HSE are intimidating workers, claims union

THE Irish Nurses Organisation has accused the Health Service Executive of attempting to threaten and intimidate nurses individually at some hospitals as part of an increasingly bitter row over pay and conditions for nursing staff.

Nurses at St Vincent’s Hospital, Elm Park, Dublin — which is one of the hospitals targeted for the first in a series of one-hour stoppages tomorrow — were issued with a letter at the weekend which the INO claims questions their professional registration and professional indemnity cover.

An INO spokesperson described the content of the letter as “distasteful”.

“It is an attempt to frighten people. It’s just one of a growing number of episodes of intimidation and harassment by hospital management since the dispute began,” said the spokesperson.

He claimed the letters insinuated that nurses could be struck off the register as a result of their industrial action.

“I can’t emphasis the amount of secretarial, clerical duties we have to perform and they just take us away from the work we’ve always wanted to do.”

Other nurses at the hospital complained yesterday that they had been approached on an individual basis by hospital managers to persuade them to go back to work in an attempt to circumvent the impact of their work-to-rule protest.

Somewhat ironically, nurses argue that one of the effects of their industrial action is that patient care has actually improved since they began a work-to-rule ten days ago.

Although such a claim can be seen as part of the expected posturing adopted by nurses as they battle with the HSE and Government for the hearts and minds of the Irish public in a dispute that is set to get worse and more entrenched before its inevitable resolution, it also contains more than a vestige of mere propaganda.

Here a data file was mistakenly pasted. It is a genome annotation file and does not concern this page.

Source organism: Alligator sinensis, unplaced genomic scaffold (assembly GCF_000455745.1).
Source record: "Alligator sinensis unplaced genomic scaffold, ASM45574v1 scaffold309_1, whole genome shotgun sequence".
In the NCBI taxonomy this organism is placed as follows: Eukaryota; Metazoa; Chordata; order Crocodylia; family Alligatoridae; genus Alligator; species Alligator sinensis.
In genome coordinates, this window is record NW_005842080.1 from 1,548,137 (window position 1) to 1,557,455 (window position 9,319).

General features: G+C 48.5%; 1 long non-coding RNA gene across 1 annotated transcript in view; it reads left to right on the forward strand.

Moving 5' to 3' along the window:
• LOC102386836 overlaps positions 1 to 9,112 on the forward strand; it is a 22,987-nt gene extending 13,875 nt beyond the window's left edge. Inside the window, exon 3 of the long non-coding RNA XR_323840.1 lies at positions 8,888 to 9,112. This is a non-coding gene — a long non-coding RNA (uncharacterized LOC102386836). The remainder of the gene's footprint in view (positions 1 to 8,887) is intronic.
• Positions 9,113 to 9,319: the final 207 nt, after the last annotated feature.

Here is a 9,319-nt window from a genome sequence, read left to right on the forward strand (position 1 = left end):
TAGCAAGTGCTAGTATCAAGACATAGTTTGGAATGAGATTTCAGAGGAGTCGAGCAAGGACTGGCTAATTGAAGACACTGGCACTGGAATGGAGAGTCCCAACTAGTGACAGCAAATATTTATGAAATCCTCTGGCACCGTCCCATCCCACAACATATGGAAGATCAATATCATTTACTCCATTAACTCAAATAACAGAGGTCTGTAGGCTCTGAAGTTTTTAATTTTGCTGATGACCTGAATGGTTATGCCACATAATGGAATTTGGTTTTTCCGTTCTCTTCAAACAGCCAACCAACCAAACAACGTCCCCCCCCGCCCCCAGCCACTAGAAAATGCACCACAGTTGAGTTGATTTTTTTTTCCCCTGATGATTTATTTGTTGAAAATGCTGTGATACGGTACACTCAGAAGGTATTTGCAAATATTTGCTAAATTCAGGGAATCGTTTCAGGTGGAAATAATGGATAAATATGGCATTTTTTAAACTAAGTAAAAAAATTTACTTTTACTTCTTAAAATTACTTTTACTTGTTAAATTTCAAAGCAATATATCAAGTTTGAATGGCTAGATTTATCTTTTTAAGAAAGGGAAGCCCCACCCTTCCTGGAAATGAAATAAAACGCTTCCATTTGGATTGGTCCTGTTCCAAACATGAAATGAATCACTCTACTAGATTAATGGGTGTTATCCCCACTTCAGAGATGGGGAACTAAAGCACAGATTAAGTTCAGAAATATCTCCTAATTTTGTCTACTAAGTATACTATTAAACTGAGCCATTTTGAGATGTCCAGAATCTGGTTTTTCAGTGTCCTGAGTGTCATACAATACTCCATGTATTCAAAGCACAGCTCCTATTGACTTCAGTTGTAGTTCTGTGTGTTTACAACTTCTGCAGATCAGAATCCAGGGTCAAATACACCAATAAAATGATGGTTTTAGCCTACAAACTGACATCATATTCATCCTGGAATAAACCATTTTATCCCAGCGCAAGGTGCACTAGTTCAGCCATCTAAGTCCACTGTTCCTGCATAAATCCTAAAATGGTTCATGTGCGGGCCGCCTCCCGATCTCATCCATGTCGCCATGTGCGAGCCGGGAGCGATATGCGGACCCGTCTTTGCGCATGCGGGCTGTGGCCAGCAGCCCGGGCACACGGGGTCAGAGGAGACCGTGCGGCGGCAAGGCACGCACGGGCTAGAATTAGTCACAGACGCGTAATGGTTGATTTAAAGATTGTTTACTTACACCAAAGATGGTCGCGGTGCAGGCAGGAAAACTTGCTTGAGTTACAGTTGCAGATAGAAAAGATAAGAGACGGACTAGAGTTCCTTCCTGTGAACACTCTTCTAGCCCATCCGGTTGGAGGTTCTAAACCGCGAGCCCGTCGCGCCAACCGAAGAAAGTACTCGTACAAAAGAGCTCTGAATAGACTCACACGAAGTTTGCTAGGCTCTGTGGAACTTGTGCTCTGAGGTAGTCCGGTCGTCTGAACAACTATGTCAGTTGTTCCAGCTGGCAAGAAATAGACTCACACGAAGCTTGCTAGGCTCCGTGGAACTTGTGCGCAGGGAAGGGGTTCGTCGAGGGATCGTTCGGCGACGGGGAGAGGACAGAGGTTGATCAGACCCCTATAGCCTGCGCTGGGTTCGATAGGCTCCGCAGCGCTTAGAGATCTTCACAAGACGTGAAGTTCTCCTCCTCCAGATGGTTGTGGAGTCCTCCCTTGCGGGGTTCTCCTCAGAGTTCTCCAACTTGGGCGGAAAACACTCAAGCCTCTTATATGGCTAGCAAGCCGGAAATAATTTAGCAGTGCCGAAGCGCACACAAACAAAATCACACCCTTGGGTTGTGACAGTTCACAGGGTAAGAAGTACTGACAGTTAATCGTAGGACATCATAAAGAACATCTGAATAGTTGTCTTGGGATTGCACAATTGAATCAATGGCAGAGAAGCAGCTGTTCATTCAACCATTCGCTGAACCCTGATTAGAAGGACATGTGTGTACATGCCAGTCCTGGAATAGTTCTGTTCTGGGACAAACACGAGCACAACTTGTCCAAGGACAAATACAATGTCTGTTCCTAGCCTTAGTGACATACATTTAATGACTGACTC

“Patients like when there’s no phones ringing and nurses have more time to spend with us. That’s the general consensus. Their nursing care is not being affected,” said Siobhan Everard, a staff nurse at St Vincent’s Hospital.

She maintained that patients were very supportive of the nurses’ action after being reassured about the level of care that would be maintained during the stoppages.

Ms Everard said nurses were not afraid to escalate the dispute as they were determined to succeed in their claim for better pay and working conditions.

“Every nurse in the country is determined to have their demands met,” she observed.

She also predicted that tomorrow’s one-hour stoppage, which will start at 11am, would prove disruptive, even though she maintained that such disruption should be kept to a minimum if St Vincent’s was in a position to fully implement its contingency plan.

“The work we do is absolutely vital. If we’re not there, things grind to a halt. Nurses are the life blood of the hospital. We are the glue that holds the whole thing together,” said Ms Everard.

Her colleague, Sarah Steen, a clinical nurse manager at St Vincent’s, insisted that the nurses’ industrial action was having very little impact on patient safety and care.

“It’s had a big impact on the administrative area with hospital managers have to work harder,” Ms Steen observed.

“From a patient’s perspective, care has never been better,” she said.

Both nurses said they were surprised at how senior HSE management were handling the dispute, even though they didn’t let if affect them personally.

However, they also agreed that it made working relations on the ground in hospitals more stressful.

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